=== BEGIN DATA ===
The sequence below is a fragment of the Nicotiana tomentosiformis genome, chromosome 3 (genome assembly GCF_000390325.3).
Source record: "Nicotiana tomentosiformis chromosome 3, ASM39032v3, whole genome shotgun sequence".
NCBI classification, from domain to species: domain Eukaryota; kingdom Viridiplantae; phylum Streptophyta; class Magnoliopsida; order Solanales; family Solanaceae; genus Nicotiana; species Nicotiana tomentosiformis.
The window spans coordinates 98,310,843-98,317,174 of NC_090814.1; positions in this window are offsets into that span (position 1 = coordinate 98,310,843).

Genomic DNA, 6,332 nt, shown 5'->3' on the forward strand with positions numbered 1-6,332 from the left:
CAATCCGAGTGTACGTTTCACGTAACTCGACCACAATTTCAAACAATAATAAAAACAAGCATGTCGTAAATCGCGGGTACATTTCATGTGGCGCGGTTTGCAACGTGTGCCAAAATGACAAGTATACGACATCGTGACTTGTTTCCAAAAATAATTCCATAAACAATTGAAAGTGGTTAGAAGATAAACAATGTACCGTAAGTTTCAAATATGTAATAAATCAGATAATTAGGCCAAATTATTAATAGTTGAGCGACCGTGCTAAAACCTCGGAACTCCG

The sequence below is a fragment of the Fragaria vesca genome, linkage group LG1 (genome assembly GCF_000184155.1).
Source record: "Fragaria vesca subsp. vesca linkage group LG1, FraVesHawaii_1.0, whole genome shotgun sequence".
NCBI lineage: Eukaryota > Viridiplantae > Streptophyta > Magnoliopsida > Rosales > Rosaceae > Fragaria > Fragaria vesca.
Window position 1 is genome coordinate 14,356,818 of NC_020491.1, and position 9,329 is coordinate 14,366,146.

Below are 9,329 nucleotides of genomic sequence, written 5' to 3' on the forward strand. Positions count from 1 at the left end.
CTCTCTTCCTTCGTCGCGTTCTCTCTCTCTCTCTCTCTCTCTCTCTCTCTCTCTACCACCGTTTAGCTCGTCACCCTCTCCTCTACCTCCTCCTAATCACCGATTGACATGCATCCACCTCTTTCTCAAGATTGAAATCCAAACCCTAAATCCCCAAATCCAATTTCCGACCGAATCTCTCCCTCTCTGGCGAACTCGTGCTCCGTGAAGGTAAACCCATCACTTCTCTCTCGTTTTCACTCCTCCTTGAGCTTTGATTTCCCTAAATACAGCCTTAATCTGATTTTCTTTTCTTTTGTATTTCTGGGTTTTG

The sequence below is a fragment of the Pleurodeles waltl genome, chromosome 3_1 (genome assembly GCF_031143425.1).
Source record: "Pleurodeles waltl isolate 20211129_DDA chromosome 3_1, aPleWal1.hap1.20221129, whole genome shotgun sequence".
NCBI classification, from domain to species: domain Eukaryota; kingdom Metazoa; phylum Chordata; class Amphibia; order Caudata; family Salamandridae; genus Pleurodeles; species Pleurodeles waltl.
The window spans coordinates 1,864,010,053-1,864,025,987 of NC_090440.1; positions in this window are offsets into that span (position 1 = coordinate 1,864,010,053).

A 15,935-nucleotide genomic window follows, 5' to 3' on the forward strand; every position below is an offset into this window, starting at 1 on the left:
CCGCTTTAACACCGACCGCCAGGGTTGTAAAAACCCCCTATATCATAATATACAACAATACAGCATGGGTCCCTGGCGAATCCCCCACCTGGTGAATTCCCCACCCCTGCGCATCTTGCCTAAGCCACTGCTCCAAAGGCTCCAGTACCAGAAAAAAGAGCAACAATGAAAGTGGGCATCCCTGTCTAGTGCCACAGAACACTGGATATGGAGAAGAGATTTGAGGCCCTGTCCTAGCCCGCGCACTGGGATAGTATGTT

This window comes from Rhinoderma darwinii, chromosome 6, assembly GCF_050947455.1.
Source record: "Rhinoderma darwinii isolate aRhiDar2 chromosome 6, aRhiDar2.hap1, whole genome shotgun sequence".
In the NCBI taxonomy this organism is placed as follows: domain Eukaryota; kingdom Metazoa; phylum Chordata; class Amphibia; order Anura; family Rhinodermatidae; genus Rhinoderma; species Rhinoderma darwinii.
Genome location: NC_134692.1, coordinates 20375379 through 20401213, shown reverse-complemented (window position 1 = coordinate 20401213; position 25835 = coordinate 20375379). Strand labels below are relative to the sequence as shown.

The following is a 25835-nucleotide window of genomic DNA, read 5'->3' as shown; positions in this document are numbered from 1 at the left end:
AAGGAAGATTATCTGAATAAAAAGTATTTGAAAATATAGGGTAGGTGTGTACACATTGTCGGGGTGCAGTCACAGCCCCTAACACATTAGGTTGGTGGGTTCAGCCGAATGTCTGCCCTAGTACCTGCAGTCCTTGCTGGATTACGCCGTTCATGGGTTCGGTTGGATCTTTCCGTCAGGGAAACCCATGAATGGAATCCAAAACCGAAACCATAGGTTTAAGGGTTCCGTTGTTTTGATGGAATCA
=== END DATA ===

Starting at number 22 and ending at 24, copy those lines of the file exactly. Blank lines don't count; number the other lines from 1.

Genome location: NC_134692.1, coordinates 20375379 through 20401213, shown reverse-complemented (window position 1 = coordinate 20401213; position 25835 = coordinate 20375379). Strand labels below are relative to the sequence as shown.

The following is a 25835-nucleotide window of genomic DNA, read 5'->3' as shown; positions in this document are numbered from 1 at the left end:
AAGGAAGATTATCTGAATAAAAAGTATTTGAAAATATAGGGTAGGTGTGTACACATTGTCGGGGTGCAGTCACAGCCCCTAACACATTAGGTTGGTGGGTTCAGCCGAATGTCTGCCCTAGTACCTGCAGTCCTTGCTGGATTACGCCGTTCATGGGTTCGGTTGGATCTTTCCGTCAGGGAAACCCATGAATGGAATCCAAAACCGAAACCATAGGTTTAAGGGTTCCGTTGTTTTGATGGAATCA